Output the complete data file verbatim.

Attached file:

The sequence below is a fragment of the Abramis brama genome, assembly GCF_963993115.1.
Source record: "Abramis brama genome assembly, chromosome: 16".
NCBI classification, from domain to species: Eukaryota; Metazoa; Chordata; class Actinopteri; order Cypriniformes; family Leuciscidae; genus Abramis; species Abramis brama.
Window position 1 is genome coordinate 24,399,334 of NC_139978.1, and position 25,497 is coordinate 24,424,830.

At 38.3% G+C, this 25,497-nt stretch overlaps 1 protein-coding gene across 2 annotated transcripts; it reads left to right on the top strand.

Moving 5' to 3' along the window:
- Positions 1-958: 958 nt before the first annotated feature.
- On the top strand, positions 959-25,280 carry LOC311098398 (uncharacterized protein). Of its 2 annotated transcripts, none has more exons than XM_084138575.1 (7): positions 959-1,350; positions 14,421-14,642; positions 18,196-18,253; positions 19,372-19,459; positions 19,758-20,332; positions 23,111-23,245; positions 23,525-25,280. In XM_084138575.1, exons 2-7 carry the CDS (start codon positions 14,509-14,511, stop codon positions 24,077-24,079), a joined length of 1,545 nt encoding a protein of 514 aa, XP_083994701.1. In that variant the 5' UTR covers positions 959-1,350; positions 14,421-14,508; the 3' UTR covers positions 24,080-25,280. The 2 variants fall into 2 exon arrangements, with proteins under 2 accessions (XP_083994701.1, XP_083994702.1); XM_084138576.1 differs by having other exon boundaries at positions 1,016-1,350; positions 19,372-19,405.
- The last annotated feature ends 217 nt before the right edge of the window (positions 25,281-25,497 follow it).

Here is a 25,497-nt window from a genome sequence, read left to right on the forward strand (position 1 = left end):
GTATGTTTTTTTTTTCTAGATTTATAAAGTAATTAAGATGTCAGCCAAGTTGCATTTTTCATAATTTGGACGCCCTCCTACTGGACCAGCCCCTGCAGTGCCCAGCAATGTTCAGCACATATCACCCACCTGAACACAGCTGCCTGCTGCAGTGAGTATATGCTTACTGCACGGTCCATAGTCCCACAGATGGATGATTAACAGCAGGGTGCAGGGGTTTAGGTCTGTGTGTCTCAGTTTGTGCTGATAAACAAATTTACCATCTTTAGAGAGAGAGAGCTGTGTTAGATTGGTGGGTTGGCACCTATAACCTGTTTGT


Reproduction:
The sequence below is a fragment of the Abramis brama genome, assembly GCF_963993115.1.
Source record: "Abramis brama genome assembly, chromosome: 16".
NCBI classification, from domain to species: Eukaryota; Metazoa; Chordata; class Actinopteri; order Cypriniformes; family Leuciscidae; genus Abramis; species Abramis brama.
Window position 1 is genome coordinate 24,399,334 of NC_139978.1, and position 25,497 is coordinate 24,424,830.

At 38.3% G+C, this 25,497-nt stretch overlaps 1 protein-coding gene across 2 annotated transcripts; it reads left to right on the top strand.

Moving 5' to 3' along the window:
- Positions 1-958: 958 nt before the first annotated feature.
- On the top strand, positions 959-25,280 carry LOC311098398 (uncharacterized protein). Of its 2 annotated transcripts, none has more exons than XM_084138575.1 (7): positions 959-1,350; positions 14,421-14,642; positions 18,196-18,253; positions 19,372-19,459; positions 19,758-20,332; positions 23,111-23,245; positions 23,525-25,280. In XM_084138575.1, exons 2-7 carry the CDS (start codon positions 14,509-14,511, stop codon positions 24,077-24,079), a joined length of 1,545 nt encoding a protein of 514 aa, XP_083994701.1. In that variant the 5' UTR covers positions 959-1,350; positions 14,421-14,508; the 3' UTR covers positions 24,080-25,280. The 2 variants fall into 2 exon arrangements, with proteins under 2 accessions (XP_083994701.1, XP_083994702.1); XM_084138576.1 differs by having other exon boundaries at positions 1,016-1,350; positions 19,372-19,405.
- The last annotated feature ends 217 nt before the right edge of the window (positions 25,281-25,497 follow it).

Here is a 25,497-nt window from a genome sequence, read left to right on the forward strand (position 1 = left end):
GTATGTTTTTTTTTTCTAGATTTATAAAGTAATTAAGATGTCAGCCAAGTTGCATTTTTCATAATTTGGACGCCCTCCTACTGGACCAGCCCCTGCAGTGCCCAGCAATGTTCAGCACATATCACCCACCTGAACACAGCTGCCTGCTGCAGTGAGTATATGCTTACTGCACGGTCCATAGTCCCACAGATGGATGATTAACAGCAGGGTGCAGGGGTTTAGGTCTGTGTGTCTCAGTTTGTGCTGATAAACAAATTTACCATCTTTAGAGAGAGAGAGCTGTGTTAGATTGGTGGGTTGGCACCTATAACCTGTTTGT